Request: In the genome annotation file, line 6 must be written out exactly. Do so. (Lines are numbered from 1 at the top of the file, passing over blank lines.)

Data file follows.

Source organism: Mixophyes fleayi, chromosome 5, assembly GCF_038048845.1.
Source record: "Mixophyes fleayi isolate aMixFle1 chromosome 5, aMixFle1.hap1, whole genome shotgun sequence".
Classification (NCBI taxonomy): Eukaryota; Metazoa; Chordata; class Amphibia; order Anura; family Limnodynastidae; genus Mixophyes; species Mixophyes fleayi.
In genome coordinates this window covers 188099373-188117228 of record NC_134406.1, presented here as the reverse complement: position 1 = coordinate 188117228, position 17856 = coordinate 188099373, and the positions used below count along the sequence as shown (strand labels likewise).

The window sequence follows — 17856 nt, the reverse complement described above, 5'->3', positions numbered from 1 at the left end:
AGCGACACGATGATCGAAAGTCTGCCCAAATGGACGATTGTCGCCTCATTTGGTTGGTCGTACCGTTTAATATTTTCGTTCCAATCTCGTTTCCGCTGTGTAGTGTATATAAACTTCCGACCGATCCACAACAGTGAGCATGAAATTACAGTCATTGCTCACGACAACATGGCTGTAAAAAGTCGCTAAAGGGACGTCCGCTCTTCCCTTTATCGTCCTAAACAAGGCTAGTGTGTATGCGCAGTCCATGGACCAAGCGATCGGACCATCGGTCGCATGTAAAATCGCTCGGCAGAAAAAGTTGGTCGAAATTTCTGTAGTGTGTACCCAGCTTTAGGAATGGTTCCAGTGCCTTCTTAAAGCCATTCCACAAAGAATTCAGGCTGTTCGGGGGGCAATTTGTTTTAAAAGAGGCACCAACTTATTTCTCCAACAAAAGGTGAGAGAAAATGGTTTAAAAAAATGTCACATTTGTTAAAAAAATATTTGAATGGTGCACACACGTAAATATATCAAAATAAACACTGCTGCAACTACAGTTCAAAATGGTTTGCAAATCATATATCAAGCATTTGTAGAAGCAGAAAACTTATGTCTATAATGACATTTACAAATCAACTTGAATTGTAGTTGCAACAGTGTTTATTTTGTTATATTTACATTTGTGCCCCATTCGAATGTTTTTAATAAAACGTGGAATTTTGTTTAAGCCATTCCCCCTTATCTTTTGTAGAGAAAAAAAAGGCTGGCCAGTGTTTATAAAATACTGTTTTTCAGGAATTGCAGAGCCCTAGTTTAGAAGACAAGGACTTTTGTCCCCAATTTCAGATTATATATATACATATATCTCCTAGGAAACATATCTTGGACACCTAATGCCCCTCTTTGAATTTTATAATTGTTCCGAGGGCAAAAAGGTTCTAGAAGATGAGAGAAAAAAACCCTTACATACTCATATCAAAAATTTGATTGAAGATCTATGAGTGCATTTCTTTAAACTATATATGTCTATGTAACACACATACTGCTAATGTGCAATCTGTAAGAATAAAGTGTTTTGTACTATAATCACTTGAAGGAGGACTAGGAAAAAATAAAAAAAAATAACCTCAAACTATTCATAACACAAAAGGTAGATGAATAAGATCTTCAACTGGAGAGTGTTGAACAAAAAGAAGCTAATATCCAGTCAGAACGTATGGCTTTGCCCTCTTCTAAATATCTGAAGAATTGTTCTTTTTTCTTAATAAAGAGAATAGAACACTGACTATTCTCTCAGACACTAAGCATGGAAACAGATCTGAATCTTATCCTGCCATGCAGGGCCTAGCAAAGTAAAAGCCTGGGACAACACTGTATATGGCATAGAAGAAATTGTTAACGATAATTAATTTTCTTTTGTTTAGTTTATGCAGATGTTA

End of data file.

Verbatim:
AGCGACACGATGATCGAAAGTCTGCCCAAATGGACGATTGTCGCCTCATTTGGTTGGTCGTACCGTTTAATATTTTCGTTCCAATCTCGTTTCCGCTGTGTAGTGTATATAAACTTCCGACCGATCCACAACAGTGAGCATGAAATTACAGTCATTGCTCACGACAACATGGCTGTAAAAAGTCGCTAAAGGGACGTCCGCTCTTCCCTTTATCGTCCTAAACAAGGCTAGTGTGTATGCGCAGTCCATGGACCAAGCGATCGGACCATCGGTCGCATGTAAAATCGCTCGGCAGAAAAAGTTGGTCGAAATTTCTGTAGTGTGTACCCAGCTTTAGGAATGGTTCCAGTGCCTTCTTAAAGCCATTCCACAAAGAATTCAGGCTGTTCGGGGGGCAATTTGTTTTAAAAGAGGCACCAACTTATTTCTCCAACAAAAGGTGAGAGAAAATGGTTTAAAAAAATGTCACATTTGTTAAAAAAATATTTGAATGGTGCACACACGTAAATATATCAAAATAAACACTGCTGCAACTACAGTTCAAAATGGTTTGCAAATCATATATCAAGCATTTGTAGAAGCAGAAAACTTATGTCTATAATGACATTTACAAATCAACTTGAATTGTAGTTGCAACAGTGTTTATTTTGTTATATTTACATTTGTGCCCCATTCGAATGTTTTTAATAAAACGTGGAATTTTGTTTAAGCCATTCCCCCTTATCTTTTGTAGAGAAAAAAAAGGCTGGCCAGTGTTTATAAAATACTGTTTTTCAGGAATTGCAGAGCCCTAGTTTAGAAGACAAGGACTTTTGTCCCCAATTTCAGATTATATATATACATATATCTCCTAGGAAACATATCTTGGACACCTAATGCCCCTCTTTGAATTTTATAATTGTTCCGAGGGCAAAAAGGTTCTAGAAGATGAGAGAAAAAAACCCTTACATACTCATATCAAAAATTTGATTGAAGATCTATGAGTGCATTTCTTTAAACTATATATGTCTATGTAACACACATACTGCTAATGTGCAATCTGTAAGAATAAAGTGTTTTGTACTATAATCACTTGAAGGAGGACTAGGAAAAAATAAAAAAAAATAACCTCAAACTATTCATAACACAAAAGGTAGATGAATAAGATCTTCAACTGGAGAGTGTTGAACAAAAAGAAGCTAATATCCAGTCAGAACGTATGGCTTTGCCCTCTTCTAAATATCTGAAGAATTGTTCTTTTTTCTTAATAAAGAGAATAGAACACTGACTATTCTCTCAGACACTAAGCATGGAAACAGATCTGAATCTTATCCTGCCATGCAGGGCCTAGCAAAGTAAAAGCCTGGGACAACACTGTATATGGCATAGAAGAAATTGTTAACGATAATTAATTTTCTTTTGTTTAGTTTATGCAGATGTTA